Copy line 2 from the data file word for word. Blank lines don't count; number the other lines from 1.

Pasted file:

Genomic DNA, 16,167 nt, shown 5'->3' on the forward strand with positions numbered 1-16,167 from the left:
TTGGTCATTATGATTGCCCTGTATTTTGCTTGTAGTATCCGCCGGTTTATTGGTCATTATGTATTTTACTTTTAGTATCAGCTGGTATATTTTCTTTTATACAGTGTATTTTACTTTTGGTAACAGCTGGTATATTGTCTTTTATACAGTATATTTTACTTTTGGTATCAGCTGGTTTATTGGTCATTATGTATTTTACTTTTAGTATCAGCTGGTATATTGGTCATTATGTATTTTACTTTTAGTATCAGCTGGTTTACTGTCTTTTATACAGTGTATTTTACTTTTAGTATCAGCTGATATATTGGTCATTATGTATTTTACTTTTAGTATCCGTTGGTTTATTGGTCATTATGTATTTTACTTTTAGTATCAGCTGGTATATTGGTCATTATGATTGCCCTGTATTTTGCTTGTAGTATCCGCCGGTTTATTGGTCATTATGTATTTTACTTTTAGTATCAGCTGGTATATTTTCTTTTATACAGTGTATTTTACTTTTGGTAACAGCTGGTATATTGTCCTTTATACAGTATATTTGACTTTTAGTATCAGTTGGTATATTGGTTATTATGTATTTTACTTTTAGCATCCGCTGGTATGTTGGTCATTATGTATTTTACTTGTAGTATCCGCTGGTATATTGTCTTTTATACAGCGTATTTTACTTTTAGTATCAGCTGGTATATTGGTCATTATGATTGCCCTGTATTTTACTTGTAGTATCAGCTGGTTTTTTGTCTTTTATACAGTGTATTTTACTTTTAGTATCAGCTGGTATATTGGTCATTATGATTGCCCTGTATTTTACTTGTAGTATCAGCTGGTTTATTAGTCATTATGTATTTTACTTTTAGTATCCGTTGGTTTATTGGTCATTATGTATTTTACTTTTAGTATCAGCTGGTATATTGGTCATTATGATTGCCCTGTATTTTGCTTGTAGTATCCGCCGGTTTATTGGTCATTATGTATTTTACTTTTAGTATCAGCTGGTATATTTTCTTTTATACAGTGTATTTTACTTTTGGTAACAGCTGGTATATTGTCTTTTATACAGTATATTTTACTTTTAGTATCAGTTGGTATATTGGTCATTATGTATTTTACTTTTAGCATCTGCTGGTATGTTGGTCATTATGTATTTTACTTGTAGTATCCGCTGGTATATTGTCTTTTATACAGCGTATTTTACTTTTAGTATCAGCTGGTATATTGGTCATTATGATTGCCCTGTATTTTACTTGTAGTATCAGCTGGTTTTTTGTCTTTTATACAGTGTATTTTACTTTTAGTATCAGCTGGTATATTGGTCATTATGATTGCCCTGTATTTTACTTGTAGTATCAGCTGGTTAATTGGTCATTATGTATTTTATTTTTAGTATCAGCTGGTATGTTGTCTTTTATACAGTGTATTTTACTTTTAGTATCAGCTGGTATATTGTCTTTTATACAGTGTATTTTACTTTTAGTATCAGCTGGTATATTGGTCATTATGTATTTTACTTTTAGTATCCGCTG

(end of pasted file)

TTGGTCATTATGATTGCCCTGTATTTTGCTTGTAGTATCCGCCGGTTTATTGGTCATTATGTATTTTACTTTTAGTATCAGCTGGTATATTTTCTTTTATACAGTGTATTTTACTTTTGGTAACAGCTGGTATATTGTCTTTTATACAGTATATTTTACTTTTGGTATCAGCTGGTTTATTGGTCATTATGTATTTTACTTTTAGTATCAGCTGGTATATTGGTCATTATGTATTTTACTTTTAGTATCAGCTGGTTTACTGTCTTTTATACAGTGTATTTTACTTTTAGTATCAGCTGATATATTGGTCATTATGTATTTTACTTTTAGTATCCGTTGGTTTATTGGTCATTATGTATTTTACTTTTAGTATCAGCTGGTATATTGGTCATTATGATTGCCCTGTATTTTGCTTGTAGTATCCGCCGGTTTATTGGTCATTATGTATTTTACTTTTAGTATCAGCTGGTATATTTTCTTTTATACAGTGTATTTTACTTTTGGTAACAGCTGGTATATTGTCCTTTATACAGTATATTTGACTTTTAGTATCAGTTGGTATATTGGTTATTATGTATTTTACTTTTAGCATCCGCTGGTATGTTGGTCATTATGTATTTTACTTGTAGTATCCGCTGGTATATTGTCTTTTATACAGCGTATTTTACTTTTAGTATCAGCTGGTATATTGGTCATTATGATTGCCCTGTATTTTACTTGTAGTATCAGCTGGTTTTTTGTCTTTTATACAGTGTATTTTACTTTTAGTATCAGCTGGTATATTGGTCATTATGATTGCCCTGTATTTTACTTGTAGTATCAGCTGGTTTATTAGTCATTATGTATTTTACTTTTAGTATCCGTTGGTTTATTGGTCATTATGTATTTTACTTTTAGTATCAGCTGGTATATTGGTCATTATGATTGCCCTGTATTTTGCTTGTAGTATCCGCCGGTTTATTGGTCATTATGTATTTTACTTTTAGTATCAGCTGGTATATTTTCTTTTATACAGTGTATTTTACTTTTGGTAACAGCTGGTATATTGTCTTTTATACAGTATATTTTACTTTTAGTATCAGTTGGTATATTGGTCATTATGTATTTTACTTTTAGCATCTGCTGGTATGTTGGTCATTATGTATTTTACTTGTAGTATCCGCTGGTATATTGTCTTTTATACAGCGTATTTTACTTTTAGTATCAGCTGGTATATTGGTCATTATGATTGCCCTGTATTTTACTTGTAGTATCAGCTGGTTTTTTGTCTTTTATACAGTGTATTTTACTTTTAGTATCAGCTGGTATATTGGTCATTATGATTGCCCTGTATTTTACTTGTAGTATCAGCTGGTTAATTGGTCATTATGTATTTTATTTTTAGTATCAGCTGGTATGTTGTCTTTTATACAGTGTATTTTACTTTTAGTATCAGCTGGTATATTGTCTTTTATACAGTGTATTTTACTTTTAGTATCAGCTGGTATATTGGTCATTATGTATTTTACTTTTAGTATCCGCTG